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    Dear mono , thank you so much for your commentaries.
    I think in this novel "love" is an important issue. Actually Fredrick and Cathrine seek a kind of diversion to distance themselves from the war and the outside world . I'm really fascinated by Hemingway's deep viewpoint about life in general and war specifically.
    When I was reading this novel I remembered Boll's novels. He also examines the thoughts and emotions of his characters during and after war.
    The faint blaze of the candle of my life ,
    Slowly dying like a fire in a pouring rain,
    No sparks of hope inside
    No shooting stars on my sky
    On broken wings , no flying high

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    Quote Originally Posted by atena_63 View Post
    I think in this novel "love" is an important issue. Actually Fredrick and Cathrine seek a kind of diversion to distance themselves from the war and the outside world . I'm really fascinated by Hemingway's deep viewpoint about life in general and war specifically.
    Love seems an important issue in the majority of Hemingway's novels - Frederic Henry's love for Catherine Barkley in A Farewell to Arms, Robert Jordan's love for Maria in For Whom the Bell Tolls, Jake Barnes' love for Lady Brett Ashley in The Sun Also Rises.
    Most Hemingway novels contain an element of love not reciprocated, with an element of desperation, and with an element of stoicism. Stoicism has a usefulness in war, as Zeno taught, but Hemingway attempted to balance the resistance and prudence to vulnerability and passion.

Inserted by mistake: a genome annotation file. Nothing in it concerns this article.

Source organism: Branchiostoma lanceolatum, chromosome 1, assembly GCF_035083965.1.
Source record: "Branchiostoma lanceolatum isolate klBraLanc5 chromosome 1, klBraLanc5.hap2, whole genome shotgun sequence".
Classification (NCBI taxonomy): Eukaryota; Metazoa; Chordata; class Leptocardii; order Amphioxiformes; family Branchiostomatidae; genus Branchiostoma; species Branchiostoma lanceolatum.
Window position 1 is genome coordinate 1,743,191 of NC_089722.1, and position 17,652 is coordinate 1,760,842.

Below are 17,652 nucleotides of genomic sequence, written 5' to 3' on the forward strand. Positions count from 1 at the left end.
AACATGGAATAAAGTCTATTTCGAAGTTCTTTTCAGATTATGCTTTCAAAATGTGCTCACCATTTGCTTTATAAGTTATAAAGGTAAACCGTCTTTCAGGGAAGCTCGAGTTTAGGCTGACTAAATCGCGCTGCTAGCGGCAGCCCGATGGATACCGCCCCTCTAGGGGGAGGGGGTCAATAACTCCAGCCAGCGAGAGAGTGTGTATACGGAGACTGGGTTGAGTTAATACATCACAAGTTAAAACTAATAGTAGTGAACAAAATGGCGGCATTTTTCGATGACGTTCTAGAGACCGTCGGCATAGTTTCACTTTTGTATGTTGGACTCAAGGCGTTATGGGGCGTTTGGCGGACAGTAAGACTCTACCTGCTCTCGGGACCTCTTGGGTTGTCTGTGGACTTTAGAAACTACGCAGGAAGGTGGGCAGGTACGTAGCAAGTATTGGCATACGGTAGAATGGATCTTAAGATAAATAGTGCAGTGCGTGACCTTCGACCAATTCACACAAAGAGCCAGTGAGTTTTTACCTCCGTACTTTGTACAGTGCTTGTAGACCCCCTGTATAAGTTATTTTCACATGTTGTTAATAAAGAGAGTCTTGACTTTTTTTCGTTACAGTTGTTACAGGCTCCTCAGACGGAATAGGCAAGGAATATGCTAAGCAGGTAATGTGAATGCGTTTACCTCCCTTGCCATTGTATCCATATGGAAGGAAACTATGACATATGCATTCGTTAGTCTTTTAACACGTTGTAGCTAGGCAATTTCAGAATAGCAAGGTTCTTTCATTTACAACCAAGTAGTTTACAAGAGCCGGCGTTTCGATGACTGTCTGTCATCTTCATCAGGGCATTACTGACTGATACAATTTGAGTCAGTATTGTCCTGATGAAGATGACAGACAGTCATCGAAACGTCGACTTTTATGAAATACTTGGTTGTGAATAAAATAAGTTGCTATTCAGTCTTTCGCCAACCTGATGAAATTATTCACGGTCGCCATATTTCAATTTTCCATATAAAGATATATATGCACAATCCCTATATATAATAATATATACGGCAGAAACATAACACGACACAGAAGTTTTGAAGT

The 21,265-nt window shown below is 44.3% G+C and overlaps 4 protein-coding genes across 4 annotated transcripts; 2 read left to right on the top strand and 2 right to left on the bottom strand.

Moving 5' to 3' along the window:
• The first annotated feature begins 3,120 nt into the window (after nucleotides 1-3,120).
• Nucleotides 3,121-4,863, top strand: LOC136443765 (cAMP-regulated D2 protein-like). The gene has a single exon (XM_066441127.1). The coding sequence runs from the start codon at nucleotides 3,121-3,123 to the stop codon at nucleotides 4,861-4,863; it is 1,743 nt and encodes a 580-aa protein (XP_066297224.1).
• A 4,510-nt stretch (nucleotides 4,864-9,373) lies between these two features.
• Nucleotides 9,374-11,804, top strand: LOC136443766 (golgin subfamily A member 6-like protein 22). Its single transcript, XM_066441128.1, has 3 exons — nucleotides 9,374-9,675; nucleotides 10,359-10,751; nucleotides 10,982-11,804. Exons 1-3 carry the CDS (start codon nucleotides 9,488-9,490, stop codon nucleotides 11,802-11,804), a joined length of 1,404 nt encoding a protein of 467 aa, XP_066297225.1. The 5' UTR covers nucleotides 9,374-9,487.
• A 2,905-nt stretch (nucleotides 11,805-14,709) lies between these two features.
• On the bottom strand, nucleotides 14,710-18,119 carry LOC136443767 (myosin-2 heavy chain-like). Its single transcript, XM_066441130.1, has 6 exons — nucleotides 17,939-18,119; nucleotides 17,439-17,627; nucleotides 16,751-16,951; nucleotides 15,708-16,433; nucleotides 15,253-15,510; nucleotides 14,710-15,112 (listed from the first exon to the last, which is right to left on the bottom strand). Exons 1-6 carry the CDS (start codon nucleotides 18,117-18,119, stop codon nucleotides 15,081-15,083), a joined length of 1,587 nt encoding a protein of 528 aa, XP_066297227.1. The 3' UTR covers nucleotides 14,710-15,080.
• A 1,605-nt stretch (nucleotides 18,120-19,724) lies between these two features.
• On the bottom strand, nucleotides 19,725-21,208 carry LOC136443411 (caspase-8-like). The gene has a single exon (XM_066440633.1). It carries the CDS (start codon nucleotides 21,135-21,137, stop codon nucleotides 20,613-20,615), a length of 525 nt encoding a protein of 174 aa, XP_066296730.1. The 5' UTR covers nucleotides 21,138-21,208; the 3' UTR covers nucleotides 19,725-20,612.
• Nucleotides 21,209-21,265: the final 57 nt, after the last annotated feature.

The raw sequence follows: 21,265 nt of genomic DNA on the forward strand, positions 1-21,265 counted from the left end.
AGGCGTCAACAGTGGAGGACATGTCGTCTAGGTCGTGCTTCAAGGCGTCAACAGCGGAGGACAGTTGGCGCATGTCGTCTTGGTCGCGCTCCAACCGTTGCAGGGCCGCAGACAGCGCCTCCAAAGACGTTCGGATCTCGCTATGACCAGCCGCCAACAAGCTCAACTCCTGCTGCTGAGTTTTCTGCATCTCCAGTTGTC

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    Vincit Qui Se Vincit Virgil's Avatar
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    Is that mono?? Nice to see you back Mono.
    LET THERE BE LIGHT

    "Love follows knowledge." St. Catherine of Siena

    My literature blog: http://ashesfromburntroses.blogspot.com/

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    Quote Originally Posted by mono View Post
    Love seems an important issue in the majority of Hemingway's novels - Frederic Henry's love for Catherine Barkley in A Farewell to Arms, Robert Jordan's love for Maria in For Whom the Bell Tolls, Jake Barnes' love for Lady Brett Ashley in The Sun Also Rises.
    Most Hemingway novels contain an element of love not reciprocated, with an element of desperation, and with an element of stoicism. Stoicism has a usefulness in war, as Zeno taught, but Hemingway attempted to balance the resistance and prudence to vulnerability and passion.
    Somehow, you always make me cascade into thoughts about things. I had a reply, but after thinking about it just a little longer, i decided there was so much more too it, and now i've got to think some more before I say anything... :S Man I miss discussing literature!

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    Quote Originally Posted by Virgil View Post
    Is that mono?? Nice to see you back Mono.
    Quote Originally Posted by Chava
    Somehow, you always make me cascade into thoughts about things. I had a reply, but after thinking about it just a little longer, i decided there was so much more too it, and now i've got to think some more before I say anything... :S Man I miss discussing literature!
    Thanks, Virgil and Chava, I have missed you, too! And your making me blush has made the people in my avatar even paler!